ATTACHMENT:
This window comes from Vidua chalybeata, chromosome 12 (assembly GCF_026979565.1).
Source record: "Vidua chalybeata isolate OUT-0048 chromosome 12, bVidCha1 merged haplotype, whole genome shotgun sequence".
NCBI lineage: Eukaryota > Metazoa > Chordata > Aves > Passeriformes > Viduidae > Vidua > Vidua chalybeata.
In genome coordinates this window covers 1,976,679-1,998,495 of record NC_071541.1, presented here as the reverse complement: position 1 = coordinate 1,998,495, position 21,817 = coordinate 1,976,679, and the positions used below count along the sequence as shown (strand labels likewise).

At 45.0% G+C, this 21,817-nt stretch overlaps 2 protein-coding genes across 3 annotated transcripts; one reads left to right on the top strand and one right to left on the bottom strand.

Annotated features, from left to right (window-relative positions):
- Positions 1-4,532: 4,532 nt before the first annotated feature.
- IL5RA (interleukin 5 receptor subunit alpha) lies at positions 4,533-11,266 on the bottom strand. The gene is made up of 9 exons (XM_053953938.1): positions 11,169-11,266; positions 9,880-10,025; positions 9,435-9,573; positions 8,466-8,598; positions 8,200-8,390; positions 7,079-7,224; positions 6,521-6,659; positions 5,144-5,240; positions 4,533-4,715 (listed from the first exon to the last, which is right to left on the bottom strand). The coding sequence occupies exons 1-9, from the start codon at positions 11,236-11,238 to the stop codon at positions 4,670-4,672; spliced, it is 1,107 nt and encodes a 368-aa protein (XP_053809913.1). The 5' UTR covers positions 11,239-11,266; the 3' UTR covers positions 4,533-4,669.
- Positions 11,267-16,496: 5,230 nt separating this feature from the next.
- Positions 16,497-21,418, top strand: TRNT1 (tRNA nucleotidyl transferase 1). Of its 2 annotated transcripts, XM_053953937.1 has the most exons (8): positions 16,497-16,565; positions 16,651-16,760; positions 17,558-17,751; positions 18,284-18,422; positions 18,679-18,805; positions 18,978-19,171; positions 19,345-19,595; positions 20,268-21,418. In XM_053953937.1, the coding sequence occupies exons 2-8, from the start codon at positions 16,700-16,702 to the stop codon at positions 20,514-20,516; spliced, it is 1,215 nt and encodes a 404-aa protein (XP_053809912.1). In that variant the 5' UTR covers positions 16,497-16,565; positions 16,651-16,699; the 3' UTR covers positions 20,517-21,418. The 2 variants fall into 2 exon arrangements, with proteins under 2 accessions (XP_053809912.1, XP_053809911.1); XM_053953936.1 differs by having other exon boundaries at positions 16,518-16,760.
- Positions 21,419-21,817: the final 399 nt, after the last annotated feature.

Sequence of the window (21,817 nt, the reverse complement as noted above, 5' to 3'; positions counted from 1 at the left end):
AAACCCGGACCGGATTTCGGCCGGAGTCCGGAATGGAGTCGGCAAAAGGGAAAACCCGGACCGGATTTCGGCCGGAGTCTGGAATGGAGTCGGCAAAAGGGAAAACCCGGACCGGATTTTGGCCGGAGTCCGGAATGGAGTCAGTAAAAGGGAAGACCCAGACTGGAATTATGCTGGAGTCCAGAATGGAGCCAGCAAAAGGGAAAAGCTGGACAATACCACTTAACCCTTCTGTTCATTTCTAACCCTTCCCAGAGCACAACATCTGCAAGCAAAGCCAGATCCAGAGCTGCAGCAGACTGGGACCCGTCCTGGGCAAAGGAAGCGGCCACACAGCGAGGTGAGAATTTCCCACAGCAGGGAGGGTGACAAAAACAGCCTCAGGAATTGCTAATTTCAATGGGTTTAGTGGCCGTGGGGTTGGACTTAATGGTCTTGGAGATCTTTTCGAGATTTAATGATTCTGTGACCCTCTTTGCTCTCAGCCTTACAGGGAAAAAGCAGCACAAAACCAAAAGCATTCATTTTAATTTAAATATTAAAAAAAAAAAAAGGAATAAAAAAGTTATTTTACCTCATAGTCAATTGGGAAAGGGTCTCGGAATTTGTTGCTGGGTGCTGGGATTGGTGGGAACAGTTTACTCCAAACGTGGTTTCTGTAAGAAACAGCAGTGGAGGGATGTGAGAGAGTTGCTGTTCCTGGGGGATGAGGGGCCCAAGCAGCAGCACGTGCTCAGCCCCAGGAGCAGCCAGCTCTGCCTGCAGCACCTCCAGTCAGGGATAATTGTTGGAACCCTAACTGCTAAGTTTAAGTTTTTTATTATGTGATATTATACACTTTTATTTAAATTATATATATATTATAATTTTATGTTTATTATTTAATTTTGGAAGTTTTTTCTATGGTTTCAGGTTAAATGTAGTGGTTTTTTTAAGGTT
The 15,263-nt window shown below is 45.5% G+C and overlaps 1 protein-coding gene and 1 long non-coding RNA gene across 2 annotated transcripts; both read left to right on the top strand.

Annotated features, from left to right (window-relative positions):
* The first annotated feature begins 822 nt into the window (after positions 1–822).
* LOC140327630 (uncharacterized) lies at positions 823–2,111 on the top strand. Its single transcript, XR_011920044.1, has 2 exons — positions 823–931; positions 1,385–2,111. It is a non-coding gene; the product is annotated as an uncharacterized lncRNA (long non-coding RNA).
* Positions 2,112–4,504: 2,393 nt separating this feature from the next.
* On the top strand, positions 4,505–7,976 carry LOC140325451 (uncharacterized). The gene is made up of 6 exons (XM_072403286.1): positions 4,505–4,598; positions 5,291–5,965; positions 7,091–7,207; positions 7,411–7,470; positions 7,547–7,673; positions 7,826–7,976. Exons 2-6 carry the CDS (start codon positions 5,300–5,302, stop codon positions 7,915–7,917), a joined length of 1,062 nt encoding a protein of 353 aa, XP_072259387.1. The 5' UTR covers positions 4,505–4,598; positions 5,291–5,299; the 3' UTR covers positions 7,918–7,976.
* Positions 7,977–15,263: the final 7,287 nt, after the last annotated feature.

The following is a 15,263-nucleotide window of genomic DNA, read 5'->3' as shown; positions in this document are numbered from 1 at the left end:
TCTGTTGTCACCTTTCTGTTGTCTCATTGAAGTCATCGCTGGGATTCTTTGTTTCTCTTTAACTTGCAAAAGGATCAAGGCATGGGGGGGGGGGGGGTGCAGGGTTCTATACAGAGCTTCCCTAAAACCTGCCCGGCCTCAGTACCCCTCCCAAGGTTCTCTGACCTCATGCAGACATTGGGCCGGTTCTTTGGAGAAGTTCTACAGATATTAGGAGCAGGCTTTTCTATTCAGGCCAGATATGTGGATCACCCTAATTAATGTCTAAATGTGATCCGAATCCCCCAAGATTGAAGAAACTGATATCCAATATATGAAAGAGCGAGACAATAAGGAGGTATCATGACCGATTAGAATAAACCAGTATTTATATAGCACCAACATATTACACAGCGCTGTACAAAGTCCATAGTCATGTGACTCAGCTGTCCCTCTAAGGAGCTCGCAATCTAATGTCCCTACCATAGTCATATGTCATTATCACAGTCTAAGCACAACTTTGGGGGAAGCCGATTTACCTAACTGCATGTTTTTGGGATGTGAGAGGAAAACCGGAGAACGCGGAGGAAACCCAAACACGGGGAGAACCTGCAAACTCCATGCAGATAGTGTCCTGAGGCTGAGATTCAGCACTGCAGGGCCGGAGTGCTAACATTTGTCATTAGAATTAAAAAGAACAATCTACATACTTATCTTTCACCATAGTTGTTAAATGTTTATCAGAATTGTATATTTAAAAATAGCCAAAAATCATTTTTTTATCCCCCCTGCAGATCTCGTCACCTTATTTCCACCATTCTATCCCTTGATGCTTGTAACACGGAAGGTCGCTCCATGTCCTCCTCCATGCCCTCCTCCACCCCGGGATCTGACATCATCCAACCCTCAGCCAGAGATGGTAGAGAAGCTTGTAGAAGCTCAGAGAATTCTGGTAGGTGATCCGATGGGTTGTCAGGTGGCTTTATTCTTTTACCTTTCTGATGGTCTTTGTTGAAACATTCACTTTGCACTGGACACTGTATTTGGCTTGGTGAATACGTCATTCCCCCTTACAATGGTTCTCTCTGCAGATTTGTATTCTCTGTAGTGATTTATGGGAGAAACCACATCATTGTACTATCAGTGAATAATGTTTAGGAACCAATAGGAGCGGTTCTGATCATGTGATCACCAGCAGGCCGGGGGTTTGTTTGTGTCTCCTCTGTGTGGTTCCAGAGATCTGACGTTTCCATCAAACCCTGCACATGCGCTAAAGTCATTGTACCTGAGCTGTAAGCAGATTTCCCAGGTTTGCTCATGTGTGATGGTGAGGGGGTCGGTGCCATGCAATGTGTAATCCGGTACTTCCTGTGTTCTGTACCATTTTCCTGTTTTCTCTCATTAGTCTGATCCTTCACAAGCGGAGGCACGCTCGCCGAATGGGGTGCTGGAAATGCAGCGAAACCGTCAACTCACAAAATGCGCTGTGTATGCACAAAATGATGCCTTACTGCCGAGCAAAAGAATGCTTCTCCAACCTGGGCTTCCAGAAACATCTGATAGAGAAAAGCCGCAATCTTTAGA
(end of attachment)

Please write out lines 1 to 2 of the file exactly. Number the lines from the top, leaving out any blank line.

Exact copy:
This window comes from Vidua chalybeata, chromosome 12 (assembly GCF_026979565.1).
Source record: "Vidua chalybeata isolate OUT-0048 chromosome 12, bVidCha1 merged haplotype, whole genome shotgun sequence".